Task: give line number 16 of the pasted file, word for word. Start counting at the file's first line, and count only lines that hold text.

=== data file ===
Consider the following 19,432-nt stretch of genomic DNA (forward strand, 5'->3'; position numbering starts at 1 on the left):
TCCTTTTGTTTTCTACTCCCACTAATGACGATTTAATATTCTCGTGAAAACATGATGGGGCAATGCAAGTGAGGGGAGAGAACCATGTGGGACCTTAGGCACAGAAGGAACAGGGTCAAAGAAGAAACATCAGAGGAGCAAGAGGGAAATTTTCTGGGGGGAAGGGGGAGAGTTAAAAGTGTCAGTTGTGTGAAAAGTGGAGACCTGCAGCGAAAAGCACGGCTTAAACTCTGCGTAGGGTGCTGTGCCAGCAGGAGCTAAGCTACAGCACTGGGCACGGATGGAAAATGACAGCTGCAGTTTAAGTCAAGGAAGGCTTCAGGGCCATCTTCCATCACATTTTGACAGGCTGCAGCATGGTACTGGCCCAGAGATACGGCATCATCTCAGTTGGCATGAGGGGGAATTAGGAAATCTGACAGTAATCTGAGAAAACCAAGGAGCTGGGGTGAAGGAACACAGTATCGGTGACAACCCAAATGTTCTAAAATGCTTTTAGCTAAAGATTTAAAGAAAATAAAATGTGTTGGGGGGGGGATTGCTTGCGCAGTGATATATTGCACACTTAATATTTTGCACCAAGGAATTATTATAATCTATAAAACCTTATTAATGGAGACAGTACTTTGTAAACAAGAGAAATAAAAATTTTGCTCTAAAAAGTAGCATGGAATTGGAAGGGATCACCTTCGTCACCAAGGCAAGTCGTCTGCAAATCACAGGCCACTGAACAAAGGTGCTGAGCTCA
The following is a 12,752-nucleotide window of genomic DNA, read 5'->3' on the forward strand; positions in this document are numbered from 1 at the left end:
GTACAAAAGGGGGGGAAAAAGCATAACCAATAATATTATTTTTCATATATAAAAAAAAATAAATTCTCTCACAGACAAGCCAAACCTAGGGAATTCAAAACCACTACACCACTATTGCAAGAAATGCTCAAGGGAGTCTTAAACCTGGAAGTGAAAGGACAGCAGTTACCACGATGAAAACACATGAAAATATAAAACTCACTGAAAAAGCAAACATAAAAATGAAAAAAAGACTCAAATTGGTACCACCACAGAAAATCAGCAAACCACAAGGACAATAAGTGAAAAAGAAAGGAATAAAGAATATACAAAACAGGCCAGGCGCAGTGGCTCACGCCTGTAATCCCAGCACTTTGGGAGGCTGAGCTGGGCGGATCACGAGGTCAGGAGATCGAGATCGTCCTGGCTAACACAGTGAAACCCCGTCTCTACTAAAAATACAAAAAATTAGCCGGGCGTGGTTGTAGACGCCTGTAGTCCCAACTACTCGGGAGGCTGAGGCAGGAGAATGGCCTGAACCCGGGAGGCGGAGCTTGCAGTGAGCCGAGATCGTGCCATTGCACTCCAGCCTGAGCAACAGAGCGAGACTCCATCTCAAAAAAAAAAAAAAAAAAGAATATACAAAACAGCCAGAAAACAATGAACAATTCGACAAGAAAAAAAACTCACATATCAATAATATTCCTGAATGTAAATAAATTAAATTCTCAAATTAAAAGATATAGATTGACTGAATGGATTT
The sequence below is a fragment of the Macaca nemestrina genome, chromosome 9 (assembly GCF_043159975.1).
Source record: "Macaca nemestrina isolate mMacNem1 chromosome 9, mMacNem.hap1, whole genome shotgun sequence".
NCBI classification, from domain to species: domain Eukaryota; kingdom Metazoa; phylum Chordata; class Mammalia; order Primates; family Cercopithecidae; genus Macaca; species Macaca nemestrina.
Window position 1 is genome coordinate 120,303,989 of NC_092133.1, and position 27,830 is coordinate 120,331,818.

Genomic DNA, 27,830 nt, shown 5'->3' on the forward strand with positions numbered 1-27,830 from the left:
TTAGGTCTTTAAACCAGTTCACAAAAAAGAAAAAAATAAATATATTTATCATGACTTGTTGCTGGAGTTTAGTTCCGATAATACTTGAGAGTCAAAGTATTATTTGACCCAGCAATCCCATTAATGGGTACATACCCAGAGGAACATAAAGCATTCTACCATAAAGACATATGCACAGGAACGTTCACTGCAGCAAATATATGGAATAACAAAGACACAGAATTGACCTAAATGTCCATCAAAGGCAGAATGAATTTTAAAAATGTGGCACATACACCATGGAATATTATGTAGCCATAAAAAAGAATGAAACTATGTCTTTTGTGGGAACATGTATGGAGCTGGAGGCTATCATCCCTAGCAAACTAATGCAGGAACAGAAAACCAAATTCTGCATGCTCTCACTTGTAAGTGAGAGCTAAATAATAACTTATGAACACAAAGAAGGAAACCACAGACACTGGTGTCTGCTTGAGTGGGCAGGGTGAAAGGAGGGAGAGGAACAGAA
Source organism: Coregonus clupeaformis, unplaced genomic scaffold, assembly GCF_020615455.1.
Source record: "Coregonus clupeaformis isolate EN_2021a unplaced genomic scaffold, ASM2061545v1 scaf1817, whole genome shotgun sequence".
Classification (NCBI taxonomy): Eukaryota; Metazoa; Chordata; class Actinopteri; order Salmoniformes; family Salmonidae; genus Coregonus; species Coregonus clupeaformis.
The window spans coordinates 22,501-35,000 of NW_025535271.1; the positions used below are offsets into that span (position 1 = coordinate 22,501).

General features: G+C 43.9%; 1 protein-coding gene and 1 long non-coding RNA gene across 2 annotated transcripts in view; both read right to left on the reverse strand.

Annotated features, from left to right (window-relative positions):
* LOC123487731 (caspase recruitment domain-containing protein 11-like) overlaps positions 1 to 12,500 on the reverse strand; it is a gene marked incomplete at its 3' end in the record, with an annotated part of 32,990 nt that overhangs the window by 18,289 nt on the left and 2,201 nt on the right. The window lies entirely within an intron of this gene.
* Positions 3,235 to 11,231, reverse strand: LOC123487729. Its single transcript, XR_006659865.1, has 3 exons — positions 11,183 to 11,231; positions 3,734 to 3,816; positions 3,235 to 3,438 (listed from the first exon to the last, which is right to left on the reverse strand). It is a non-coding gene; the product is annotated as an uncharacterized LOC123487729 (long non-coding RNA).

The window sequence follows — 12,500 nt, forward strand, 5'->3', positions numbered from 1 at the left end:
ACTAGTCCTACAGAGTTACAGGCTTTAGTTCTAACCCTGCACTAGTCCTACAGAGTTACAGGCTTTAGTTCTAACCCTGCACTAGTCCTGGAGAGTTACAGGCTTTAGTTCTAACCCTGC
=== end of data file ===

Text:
Annotated features, from left to right (window-relative positions):